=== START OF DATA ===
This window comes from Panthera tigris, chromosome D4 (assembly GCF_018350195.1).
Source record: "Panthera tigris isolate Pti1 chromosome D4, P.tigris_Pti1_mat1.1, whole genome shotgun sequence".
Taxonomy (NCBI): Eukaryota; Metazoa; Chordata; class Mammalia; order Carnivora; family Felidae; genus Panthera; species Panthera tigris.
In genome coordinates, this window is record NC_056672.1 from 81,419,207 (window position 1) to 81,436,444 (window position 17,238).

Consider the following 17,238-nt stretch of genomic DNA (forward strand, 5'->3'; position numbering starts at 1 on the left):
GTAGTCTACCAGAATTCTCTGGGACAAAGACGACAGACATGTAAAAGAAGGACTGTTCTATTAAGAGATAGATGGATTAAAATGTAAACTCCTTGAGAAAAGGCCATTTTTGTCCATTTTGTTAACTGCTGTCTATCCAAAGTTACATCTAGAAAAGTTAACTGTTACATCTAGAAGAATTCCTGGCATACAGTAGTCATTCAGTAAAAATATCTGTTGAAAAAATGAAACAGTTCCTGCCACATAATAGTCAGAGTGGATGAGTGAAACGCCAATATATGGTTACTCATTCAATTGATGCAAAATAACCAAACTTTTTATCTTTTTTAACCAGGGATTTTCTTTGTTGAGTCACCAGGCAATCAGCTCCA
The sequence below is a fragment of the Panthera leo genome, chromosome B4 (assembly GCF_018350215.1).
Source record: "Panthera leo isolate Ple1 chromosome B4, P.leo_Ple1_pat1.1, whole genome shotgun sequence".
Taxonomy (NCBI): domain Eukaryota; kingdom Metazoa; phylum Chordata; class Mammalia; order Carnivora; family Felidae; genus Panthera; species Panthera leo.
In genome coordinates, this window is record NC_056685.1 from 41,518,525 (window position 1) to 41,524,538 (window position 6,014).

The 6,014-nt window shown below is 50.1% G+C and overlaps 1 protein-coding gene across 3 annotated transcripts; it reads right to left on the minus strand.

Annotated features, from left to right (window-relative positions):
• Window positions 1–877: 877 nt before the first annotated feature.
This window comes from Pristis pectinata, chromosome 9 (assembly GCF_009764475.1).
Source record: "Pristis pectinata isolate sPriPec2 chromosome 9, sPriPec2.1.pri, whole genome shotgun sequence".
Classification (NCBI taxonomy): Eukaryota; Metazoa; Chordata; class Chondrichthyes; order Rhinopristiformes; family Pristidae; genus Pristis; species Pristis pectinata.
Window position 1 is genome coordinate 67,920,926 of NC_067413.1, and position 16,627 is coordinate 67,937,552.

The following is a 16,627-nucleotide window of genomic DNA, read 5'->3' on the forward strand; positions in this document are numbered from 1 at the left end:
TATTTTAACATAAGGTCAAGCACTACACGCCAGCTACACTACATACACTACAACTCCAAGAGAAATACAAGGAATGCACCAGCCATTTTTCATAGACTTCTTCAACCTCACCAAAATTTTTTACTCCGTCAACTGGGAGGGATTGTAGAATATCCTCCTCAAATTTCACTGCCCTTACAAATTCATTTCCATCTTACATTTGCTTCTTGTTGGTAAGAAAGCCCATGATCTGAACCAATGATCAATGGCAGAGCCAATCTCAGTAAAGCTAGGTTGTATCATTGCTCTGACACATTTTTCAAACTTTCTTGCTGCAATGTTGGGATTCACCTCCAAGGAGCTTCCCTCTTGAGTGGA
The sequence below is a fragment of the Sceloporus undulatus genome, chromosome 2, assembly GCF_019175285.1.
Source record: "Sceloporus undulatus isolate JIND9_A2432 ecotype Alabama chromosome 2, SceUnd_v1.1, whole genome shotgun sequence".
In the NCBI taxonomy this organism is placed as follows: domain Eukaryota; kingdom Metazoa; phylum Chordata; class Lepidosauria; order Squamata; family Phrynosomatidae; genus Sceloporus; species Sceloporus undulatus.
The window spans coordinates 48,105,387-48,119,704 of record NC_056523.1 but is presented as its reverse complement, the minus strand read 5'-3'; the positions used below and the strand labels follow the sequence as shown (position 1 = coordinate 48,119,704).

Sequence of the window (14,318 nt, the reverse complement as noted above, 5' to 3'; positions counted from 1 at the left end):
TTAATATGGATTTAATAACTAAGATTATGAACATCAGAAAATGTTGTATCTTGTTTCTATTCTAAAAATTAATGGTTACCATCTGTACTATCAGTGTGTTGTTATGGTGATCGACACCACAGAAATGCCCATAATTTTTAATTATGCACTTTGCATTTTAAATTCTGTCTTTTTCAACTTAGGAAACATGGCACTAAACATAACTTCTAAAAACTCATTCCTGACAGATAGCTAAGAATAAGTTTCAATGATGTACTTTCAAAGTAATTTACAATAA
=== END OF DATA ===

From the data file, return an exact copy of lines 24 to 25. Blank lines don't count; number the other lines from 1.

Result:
Sequence of the window (14,318 nt, the reverse complement as noted above, 5' to 3'; positions counted from 1 at the left end):
TTAATATGGATTTAATAACTAAGATTATGAACATCAGAAAATGTTGTATCTTGTTTCTATTCTAAAAATTAATGGTTACCATCTGTACTATCAGTGTGTTGTTATGGTGATCGACACCACAGAAATGCCCATAATTTTTAATTATGCACTTTGCATTTTAAATTCTGTCTTTTTCAACTTAGGAAACATGGCACTAAACATAACTTCTAAAAACTCATTCCTGACAGATAGCTAAGAATAAGTTTCAATGATGTACTTTCAAAGTAATTTACAATAA